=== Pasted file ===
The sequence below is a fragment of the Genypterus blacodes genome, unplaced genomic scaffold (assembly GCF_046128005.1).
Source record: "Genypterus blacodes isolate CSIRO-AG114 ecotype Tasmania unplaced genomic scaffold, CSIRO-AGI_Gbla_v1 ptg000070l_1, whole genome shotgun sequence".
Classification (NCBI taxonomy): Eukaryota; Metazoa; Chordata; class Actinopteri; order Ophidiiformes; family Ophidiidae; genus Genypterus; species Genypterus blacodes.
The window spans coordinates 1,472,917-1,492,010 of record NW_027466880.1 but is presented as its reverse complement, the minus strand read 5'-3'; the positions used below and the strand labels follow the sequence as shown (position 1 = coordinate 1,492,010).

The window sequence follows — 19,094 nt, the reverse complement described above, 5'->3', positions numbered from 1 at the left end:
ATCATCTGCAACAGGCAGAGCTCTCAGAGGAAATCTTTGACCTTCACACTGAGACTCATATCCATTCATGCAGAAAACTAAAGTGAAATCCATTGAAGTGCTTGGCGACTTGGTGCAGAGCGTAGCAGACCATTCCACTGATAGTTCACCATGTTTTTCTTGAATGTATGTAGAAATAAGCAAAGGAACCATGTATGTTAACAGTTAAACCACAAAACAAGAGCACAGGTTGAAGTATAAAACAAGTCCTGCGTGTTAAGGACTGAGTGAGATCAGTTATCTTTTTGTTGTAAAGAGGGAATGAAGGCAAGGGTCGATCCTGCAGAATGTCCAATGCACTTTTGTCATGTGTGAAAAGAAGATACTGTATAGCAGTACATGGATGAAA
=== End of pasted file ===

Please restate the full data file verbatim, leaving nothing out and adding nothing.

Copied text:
The sequence below is a fragment of the Genypterus blacodes genome, unplaced genomic scaffold (assembly GCF_046128005.1).
Source record: "Genypterus blacodes isolate CSIRO-AG114 ecotype Tasmania unplaced genomic scaffold, CSIRO-AGI_Gbla_v1 ptg000070l_1, whole genome shotgun sequence".
Classification (NCBI taxonomy): Eukaryota; Metazoa; Chordata; class Actinopteri; order Ophidiiformes; family Ophidiidae; genus Genypterus; species Genypterus blacodes.
The window spans coordinates 1,472,917-1,492,010 of record NW_027466880.1 but is presented as its reverse complement, the minus strand read 5'-3'; the positions used below and the strand labels follow the sequence as shown (position 1 = coordinate 1,492,010).

The window sequence follows — 19,094 nt, the reverse complement described above, 5'->3', positions numbered from 1 at the left end:
ATCATCTGCAACAGGCAGAGCTCTCAGAGGAAATCTTTGACCTTCACACTGAGACTCATATCCATTCATGCAGAAAACTAAAGTGAAATCCATTGAAGTGCTTGGCGACTTGGTGCAGAGCGTAGCAGACCATTCCACTGATAGTTCACCATGTTTTTCTTGAATGTATGTAGAAATAAGCAAAGGAACCATGTATGTTAACAGTTAAACCACAAAACAAGAGCACAGGTTGAAGTATAAAACAAGTCCTGCGTGTTAAGGACTGAGTGAGATCAGTTATCTTTTTGTTGTAAAGAGGGAATGAAGGCAAGGGTCGATCCTGCAGAATGTCCAATGCACTTTTGTCATGTGTGAAAAGAAGATACTGTATAGCAGTACATGGATGAAA